It seems that the excitement in Ten Network Holdings Limited (ASX: TEN) will be short lived. The long-time number three network behind rivals Seven West Media Ltd (ASX: SWM) and Nine Entertainment Co Holdings (ASX: NEC), had an outstanding end to 2013 and start to 2014, with bumper audiences tuning into broadcasts of the T20 Big Bash League and the Sochi Winter Olympic Games.
The share price responded, rising nearly 40% between early December and late January as channel Ten and affiliate channels (One and Eleven) commanded over 28% of the free-to-air market share. This compares with a historical level of between 10% and 20%. The media landscape is such that advertising dollars chase viewers, and the impressive audience numbers gave investors optimism that Ten could recover quickly from last year’s $5 million net loss before abnormals.
Unfortunately however, it appears as though Ten is returning to old form. Since bursting through the 28% barrier in early February, Ten has only commanded more than 20% of the market on any particular day on a handful of occasions. In fact, over the last few weeks the network has averaged just 16%, and on Monday 24 February, one of the two strongest viewing days of the week, Ten registered just 12.2%. Similarly, on Monday this week Ten recorded 13.4% market share, compared with 31.3% and 34.1% for rivals Seven and Nine.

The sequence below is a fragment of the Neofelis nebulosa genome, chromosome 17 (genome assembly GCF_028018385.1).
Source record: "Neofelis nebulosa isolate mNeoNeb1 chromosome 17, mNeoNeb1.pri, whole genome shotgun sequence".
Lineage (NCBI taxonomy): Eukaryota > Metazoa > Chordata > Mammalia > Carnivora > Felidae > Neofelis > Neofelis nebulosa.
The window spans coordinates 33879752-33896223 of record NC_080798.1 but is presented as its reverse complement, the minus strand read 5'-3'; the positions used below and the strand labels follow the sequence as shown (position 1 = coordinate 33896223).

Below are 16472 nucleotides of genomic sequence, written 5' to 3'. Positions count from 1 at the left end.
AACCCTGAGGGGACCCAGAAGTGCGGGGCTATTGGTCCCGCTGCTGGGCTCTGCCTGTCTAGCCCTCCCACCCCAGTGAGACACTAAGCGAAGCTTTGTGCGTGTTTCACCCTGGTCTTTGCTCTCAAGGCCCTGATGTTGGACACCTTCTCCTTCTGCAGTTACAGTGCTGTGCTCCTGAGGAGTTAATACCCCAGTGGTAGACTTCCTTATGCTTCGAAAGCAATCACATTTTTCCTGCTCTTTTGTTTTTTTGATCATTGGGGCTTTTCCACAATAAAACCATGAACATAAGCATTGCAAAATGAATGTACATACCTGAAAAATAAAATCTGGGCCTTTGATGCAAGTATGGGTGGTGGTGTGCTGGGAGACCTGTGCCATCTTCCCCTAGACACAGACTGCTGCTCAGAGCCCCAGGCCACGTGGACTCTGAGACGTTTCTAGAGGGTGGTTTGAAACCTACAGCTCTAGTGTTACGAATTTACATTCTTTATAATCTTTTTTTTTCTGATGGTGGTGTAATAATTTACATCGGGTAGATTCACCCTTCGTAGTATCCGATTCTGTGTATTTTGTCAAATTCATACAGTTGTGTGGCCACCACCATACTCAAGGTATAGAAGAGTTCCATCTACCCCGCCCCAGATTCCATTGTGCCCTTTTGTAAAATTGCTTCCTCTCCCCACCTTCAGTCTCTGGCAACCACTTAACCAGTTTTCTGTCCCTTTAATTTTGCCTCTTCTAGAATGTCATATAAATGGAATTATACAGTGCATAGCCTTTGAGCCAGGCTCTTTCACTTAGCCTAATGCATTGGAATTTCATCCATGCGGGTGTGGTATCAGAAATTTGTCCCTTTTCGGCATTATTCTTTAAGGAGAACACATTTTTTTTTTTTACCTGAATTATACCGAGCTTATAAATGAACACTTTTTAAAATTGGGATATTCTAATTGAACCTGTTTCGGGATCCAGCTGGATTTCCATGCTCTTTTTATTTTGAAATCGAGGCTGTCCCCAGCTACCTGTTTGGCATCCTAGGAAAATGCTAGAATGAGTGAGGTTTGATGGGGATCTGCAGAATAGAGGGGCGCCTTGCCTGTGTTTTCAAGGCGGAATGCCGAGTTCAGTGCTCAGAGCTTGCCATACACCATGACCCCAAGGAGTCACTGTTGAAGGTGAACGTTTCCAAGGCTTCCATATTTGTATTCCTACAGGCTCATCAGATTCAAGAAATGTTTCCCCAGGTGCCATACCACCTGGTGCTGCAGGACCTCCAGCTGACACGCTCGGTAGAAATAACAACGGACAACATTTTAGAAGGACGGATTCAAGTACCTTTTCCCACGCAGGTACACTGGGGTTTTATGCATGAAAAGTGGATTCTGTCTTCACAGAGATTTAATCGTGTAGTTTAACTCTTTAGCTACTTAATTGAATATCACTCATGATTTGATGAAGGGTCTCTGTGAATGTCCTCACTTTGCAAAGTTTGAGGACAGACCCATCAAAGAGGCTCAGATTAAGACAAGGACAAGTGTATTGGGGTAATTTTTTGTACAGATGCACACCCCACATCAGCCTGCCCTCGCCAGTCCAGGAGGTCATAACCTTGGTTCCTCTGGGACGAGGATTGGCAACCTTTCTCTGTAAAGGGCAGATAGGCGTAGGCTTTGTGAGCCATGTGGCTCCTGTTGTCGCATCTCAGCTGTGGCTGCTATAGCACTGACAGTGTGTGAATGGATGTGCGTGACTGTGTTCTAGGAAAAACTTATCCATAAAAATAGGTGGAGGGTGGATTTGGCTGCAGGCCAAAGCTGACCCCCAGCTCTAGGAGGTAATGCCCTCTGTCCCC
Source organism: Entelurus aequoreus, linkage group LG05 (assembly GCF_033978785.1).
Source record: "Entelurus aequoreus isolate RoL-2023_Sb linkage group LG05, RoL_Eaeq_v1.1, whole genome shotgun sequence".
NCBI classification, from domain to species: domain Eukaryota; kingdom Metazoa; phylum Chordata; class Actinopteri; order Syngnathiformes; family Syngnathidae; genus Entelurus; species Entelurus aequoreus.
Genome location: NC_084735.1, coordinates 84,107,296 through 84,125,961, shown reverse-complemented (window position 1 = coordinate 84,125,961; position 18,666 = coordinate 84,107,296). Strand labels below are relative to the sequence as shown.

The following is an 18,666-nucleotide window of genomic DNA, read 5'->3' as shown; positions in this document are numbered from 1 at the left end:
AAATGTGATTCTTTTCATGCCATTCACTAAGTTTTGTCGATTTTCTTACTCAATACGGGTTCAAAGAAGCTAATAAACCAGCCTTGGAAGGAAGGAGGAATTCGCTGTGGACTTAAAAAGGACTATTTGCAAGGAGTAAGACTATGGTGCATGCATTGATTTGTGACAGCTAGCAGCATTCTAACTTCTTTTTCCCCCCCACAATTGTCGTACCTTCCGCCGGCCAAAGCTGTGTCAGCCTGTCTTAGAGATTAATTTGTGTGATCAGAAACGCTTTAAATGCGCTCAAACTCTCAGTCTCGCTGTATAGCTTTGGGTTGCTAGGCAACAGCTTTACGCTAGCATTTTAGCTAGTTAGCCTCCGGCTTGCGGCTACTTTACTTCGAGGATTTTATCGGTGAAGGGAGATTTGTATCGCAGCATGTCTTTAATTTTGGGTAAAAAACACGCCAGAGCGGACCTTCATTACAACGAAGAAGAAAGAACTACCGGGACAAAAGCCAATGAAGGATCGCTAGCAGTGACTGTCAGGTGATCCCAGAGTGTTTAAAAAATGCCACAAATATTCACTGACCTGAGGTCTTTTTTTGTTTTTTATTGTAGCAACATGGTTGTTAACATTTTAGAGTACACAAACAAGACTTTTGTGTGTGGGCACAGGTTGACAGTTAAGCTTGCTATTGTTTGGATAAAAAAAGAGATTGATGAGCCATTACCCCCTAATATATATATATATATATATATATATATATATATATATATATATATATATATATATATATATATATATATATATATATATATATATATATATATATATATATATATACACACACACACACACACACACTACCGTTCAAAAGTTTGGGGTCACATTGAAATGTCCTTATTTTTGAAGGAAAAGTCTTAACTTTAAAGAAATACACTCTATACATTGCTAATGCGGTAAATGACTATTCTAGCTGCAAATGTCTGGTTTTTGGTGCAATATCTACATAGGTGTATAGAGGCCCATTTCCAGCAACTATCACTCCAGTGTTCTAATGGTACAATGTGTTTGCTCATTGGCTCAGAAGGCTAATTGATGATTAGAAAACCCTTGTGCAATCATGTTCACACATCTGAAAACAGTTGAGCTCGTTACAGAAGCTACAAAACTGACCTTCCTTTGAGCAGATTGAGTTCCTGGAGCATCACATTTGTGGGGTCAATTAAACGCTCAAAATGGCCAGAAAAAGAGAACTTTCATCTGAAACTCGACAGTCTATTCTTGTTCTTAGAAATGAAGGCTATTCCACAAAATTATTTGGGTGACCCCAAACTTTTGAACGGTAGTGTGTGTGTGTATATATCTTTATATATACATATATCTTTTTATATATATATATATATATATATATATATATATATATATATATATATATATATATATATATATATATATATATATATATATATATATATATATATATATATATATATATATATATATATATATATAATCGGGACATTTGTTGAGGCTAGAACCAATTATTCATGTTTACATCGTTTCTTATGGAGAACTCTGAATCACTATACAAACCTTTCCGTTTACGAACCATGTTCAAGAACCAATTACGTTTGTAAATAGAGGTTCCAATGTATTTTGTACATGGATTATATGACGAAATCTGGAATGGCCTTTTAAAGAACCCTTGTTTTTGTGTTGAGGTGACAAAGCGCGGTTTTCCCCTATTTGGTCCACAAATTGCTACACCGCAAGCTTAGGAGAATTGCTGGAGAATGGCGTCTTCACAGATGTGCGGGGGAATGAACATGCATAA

If Ten is to return to its former glory, and move its share price from around 35 cents back up above $1 or even above $4 like it was in 2005, it will need to substantially improve its advertising income. The new CEO has been in the position for 12 months and while Morningstar is predicting a return to profitability this year, much more is needed from the turnaround story before investors can expect another jump in the share price.
It appears as though Ten has failed to convert bumper audiences over the Christmas period into viewers for regular shows, including So You Think You Can Dance, Wake Up, The Biggest Loser, Modern Family, Secrets and Lies and The Project. This will disappoint investors who have pushed the share price up over 30% since December, however it appears as though most are in it for the long haul as the share price is yet to take a substantial fall.
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Motley Fool contributor Andrew Mudie does not own shares in any companies mentioned
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